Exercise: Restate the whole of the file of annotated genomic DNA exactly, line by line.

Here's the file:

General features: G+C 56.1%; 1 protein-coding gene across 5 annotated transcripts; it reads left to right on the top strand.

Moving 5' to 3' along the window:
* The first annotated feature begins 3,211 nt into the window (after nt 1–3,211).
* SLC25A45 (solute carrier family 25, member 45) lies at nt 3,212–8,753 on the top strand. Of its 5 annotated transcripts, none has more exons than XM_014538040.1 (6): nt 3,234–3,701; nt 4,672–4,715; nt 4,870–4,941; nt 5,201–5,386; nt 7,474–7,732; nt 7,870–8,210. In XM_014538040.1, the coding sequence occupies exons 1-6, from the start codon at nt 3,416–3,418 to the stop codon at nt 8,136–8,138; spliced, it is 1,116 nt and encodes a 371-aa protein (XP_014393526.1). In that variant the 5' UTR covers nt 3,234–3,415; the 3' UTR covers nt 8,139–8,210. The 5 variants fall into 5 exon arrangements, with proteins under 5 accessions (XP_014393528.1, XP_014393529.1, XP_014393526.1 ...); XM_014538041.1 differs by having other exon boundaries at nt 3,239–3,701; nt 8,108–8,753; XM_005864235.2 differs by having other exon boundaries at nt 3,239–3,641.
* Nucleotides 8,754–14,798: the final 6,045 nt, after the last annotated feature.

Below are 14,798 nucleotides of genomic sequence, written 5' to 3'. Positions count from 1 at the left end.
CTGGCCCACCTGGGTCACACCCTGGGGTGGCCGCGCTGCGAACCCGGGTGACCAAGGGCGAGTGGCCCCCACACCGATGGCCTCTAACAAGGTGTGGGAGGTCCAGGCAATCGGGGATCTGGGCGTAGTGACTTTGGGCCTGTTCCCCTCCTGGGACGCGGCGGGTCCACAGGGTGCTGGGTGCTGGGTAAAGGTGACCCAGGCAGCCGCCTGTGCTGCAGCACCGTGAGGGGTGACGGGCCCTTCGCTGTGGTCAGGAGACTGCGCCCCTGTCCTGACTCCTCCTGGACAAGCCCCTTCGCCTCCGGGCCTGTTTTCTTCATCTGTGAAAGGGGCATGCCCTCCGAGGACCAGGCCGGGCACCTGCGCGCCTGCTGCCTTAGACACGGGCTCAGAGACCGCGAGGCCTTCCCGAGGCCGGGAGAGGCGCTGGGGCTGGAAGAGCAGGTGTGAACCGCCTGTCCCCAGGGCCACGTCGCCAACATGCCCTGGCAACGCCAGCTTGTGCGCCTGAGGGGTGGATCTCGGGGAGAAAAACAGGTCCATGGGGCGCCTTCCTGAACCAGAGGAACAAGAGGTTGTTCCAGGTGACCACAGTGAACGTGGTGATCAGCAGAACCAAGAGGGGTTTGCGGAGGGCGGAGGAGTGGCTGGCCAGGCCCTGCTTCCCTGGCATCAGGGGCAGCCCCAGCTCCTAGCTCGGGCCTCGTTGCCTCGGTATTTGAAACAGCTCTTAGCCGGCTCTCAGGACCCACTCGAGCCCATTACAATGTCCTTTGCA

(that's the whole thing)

General features: G+C 56.1%; 1 protein-coding gene across 5 annotated transcripts; it reads left to right on the top strand.

Moving 5' to 3' along the window:
* The first annotated feature begins 3,211 nt into the window (after nt 1–3,211).
* SLC25A45 (solute carrier family 25, member 45) lies at nt 3,212–8,753 on the top strand. Of its 5 annotated transcripts, none has more exons than XM_014538040.1 (6): nt 3,234–3,701; nt 4,672–4,715; nt 4,870–4,941; nt 5,201–5,386; nt 7,474–7,732; nt 7,870–8,210. In XM_014538040.1, the coding sequence occupies exons 1-6, from the start codon at nt 3,416–3,418 to the stop codon at nt 8,136–8,138; spliced, it is 1,116 nt and encodes a 371-aa protein (XP_014393526.1). In that variant the 5' UTR covers nt 3,234–3,415; the 3' UTR covers nt 8,139–8,210. The 5 variants fall into 5 exon arrangements, with proteins under 5 accessions (XP_014393528.1, XP_014393529.1, XP_014393526.1 ...); XM_014538041.1 differs by having other exon boundaries at nt 3,239–3,701; nt 8,108–8,753; XM_005864235.2 differs by having other exon boundaries at nt 3,239–3,641.
* Nucleotides 8,754–14,798: the final 6,045 nt, after the last annotated feature.

Below are 14,798 nucleotides of genomic sequence, written 5' to 3'. Positions count from 1 at the left end.
CTGGCCCACCTGGGTCACACCCTGGGGTGGCCGCGCTGCGAACCCGGGTGACCAAGGGCGAGTGGCCCCCACACCGATGGCCTCTAACAAGGTGTGGGAGGTCCAGGCAATCGGGGATCTGGGCGTAGTGACTTTGGGCCTGTTCCCCTCCTGGGACGCGGCGGGTCCACAGGGTGCTGGGTGCTGGGTAAAGGTGACCCAGGCAGCCGCCTGTGCTGCAGCACCGTGAGGGGTGACGGGCCCTTCGCTGTGGTCAGGAGACTGCGCCCCTGTCCTGACTCCTCCTGGACAAGCCCCTTCGCCTCCGGGCCTGTTTTCTTCATCTGTGAAAGGGGCATGCCCTCCGAGGACCAGGCCGGGCACCTGCGCGCCTGCTGCCTTAGACACGGGCTCAGAGACCGCGAGGCCTTCCCGAGGCCGGGAGAGGCGCTGGGGCTGGAAGAGCAGGTGTGAACCGCCTGTCCCCAGGGCCACGTCGCCAACATGCCCTGGCAACGCCAGCTTGTGCGCCTGAGGGGTGGATCTCGGGGAGAAAAACAGGTCCATGGGGCGCCTTCCTGAACCAGAGGAACAAGAGGTTGTTCCAGGTGACCACAGTGAACGTGGTGATCAGCAGAACCAAGAGGGGTTTGCGGAGGGCGGAGGAGTGGCTGGCCAGGCCCTGCTTCCCTGGCATCAGGGGCAGCCCCAGCTCCTAGCTCGGGCCTCGTTGCCTCGGTATTTGAAACAGCTCTTAGCCGGCTCTCAGGACCCACTCGAGCCCATTACAATGTCCTTTGCA